Libraries and beer are a match made in heaven. Earlier this year I was blown away by an awesome program at Belleville Area District Library (BADL). The owner of a great local microbrewery, Original Gravity, explained the brewing process, passed around samples of raw ingredients, and explained how he changed careers to follow his passion for great beer.
The beer talk was part of the BADL Homegrown Knowledge series, where residents (or former residents) of this small Michigan town share their interests at the library. The peer-to-peer talks make the activities (from jousting to living in a foreign country) incredibly accessible to a novice audience. In a slowly recovering economy, a program offering exposure to new interests, hobbies, and potential careers holds great value for library patrons.
I recently caught up with Hilary Savage, the librarian who plans the series, to ask about the value Homegrown Knowledge brings to the Belleville community.
What’s your job at Belleville Area District Library?
As one of four full-time librarians for a community of just over 40,000, I do a little bit of everything. I handle collection development for the bulk of the adult collection, including media. I’m in charge of the adult programming. I work at the reference desk and I’m on the OverDrive Support team for our consortium. I also update our library website and try to keep our Facebook page interesting.
I think my adult services philosophy can be boiled down to one idea: the library is a place of enrichment. My job is to facilitate our patrons’ search for enrichment.
Tell me about the Homegrown Knowledge program. How did it get started?
Our Homegrown Knowledge series consists of monthly programs featuring local people talking about what they know. It grew out of a couple of unrelated programs we were arranging in the summer of 2011 and the desire of the Friends of the Library to sponsor a program series. I believe our Director Deb Green came up with the theme which nicely tied everything together and gave us a lot of possibilities for future programs.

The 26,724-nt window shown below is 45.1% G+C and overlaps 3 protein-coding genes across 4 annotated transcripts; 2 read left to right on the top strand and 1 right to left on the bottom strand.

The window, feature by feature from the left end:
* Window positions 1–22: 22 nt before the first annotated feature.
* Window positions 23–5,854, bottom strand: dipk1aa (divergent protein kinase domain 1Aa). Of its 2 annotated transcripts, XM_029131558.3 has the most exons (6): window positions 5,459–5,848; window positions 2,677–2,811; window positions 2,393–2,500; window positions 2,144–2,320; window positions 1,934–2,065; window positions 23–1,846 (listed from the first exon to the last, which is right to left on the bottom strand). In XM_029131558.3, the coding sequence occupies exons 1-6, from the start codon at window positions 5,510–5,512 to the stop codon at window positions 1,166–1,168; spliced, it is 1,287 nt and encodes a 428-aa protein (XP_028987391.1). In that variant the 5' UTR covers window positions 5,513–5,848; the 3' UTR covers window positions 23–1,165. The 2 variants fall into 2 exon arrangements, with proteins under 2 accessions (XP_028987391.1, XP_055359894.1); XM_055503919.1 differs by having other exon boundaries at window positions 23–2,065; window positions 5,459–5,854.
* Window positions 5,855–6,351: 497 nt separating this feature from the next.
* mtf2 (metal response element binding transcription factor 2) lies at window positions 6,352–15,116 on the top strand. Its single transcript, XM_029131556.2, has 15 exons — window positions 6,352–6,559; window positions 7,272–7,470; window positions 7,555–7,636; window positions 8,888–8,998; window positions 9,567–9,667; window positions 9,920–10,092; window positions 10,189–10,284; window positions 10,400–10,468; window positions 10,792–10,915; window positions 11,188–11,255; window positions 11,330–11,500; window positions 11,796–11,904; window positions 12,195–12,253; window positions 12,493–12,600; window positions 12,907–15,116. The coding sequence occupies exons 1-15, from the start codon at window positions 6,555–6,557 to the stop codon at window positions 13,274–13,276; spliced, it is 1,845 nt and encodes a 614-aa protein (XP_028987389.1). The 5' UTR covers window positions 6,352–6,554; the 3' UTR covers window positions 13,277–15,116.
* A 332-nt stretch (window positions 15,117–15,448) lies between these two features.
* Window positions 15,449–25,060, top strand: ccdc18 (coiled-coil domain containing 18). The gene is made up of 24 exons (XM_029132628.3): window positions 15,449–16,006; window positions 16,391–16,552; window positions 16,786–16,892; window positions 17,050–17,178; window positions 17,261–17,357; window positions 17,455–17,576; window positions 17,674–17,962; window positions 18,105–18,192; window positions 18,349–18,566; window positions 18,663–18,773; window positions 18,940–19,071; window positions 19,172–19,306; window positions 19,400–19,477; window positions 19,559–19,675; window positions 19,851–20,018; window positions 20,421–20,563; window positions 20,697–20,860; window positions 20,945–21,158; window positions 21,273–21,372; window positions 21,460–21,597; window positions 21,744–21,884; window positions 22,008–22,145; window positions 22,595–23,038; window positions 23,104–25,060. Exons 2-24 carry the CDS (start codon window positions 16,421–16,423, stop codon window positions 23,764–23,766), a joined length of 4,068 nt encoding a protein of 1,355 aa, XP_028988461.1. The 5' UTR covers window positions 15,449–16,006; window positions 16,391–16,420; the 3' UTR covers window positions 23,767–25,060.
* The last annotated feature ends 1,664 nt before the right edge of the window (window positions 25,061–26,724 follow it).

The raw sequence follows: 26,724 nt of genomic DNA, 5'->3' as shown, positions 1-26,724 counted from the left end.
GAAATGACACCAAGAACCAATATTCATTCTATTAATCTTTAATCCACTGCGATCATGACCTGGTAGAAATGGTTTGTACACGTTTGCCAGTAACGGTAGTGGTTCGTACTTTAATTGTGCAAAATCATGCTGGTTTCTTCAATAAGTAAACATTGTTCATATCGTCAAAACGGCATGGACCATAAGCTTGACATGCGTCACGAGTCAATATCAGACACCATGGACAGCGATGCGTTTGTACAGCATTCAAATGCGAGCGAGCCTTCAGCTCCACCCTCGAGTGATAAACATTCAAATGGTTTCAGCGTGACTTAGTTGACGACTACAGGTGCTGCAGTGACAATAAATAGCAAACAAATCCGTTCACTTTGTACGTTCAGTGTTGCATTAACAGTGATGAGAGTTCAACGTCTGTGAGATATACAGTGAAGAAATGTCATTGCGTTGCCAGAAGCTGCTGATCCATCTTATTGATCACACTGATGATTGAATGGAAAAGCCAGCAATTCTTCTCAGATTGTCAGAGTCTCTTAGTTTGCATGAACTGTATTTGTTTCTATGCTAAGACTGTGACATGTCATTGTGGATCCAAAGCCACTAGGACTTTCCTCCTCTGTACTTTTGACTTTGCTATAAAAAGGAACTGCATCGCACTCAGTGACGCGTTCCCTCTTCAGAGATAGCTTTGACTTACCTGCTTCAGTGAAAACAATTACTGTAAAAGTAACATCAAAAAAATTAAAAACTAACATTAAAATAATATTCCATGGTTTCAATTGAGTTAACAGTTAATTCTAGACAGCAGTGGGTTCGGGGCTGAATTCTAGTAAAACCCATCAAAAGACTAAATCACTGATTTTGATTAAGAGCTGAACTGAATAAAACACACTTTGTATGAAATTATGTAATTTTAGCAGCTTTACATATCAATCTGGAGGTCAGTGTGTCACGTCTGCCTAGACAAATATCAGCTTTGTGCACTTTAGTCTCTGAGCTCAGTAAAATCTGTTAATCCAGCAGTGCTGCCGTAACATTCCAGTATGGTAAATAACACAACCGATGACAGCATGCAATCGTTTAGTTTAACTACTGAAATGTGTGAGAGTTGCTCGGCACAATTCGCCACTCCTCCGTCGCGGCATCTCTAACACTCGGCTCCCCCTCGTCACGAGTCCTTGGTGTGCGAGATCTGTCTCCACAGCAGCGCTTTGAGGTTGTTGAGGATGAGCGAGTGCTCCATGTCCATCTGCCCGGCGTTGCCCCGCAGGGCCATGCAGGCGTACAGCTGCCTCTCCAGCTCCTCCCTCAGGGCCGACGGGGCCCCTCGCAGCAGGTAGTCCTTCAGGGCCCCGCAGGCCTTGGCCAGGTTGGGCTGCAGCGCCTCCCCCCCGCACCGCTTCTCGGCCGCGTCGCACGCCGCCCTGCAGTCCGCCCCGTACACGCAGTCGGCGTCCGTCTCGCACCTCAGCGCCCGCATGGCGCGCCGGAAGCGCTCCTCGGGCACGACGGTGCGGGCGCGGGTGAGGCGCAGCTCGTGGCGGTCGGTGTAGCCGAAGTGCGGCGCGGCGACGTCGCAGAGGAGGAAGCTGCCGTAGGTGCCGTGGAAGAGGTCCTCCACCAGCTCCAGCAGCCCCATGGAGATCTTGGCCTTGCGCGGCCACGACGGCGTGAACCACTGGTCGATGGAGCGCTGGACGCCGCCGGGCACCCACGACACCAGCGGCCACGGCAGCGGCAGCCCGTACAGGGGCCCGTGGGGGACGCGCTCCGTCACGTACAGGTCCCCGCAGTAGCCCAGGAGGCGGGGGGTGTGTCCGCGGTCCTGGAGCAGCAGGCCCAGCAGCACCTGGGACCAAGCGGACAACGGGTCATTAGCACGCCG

We’ve just completed our second full year of the series, and have scheduled speakers for September through the end of the year.
What kinds of skills or knowledge have been presented?
We’ve had a huge range of presentations and presenters. They’ve covered topics from local history to river ecology to travel and living abroad to art to beer brewing.
The most unusual was a presentation given by a competitive jouster on the historical origins of jousting and the modern international sport. He also works for an organization called the WEC Institute that recently reverse-engineered a piece of 16th century technology called Maximilian Exploding Armor for a Canadian TV program. Because he has personal experience of jousting in addition to studying historical accounts of it he was able to add immediacy to a subject that most people think of as something that only happens in history books.
How do you find presenters? What kind of persuasion does it require?
The job of finding presenters was originally up to the Friends, but as time has gone by it’s become more of a shared responsibility. We find a lot of presenters through word-of-mouth, and have encouraged program attendees to suggest people that they may know with a skill, passion, or interesting experience to share.
So far, we haven’t had any difficulty convincing people to present. Once I explain the series everyone has agreed to speak. I imagine this is partly because the series appeals to their sense of community. But I think it’s mostly that we are asking people to share their passions – because who doesn’t want to share their passions with an appreciative audience? All presenters have participated free of charge, and generally stay and talk to audience members until we close for the night.
What do you think is the community value of the HGK program?
The programs can be inspirational. We’ve had several speakers who have turned their (at times unusual) passions into viable careers.
I think that these programs have helped to foster a great sense of community. Belleville was once a small town in a rural corner of Wayne County, and has undergone enormous population growth in the past twenty years. Program attendees have been introduced to the awesome accomplishments of their neighbors, to the work of local artists and businesses, and new groups of people with similar interests. After a presentation on Little Willie John by journalist Susan Whitall, it felt like half the audience took their conversation to a local bar when we closed.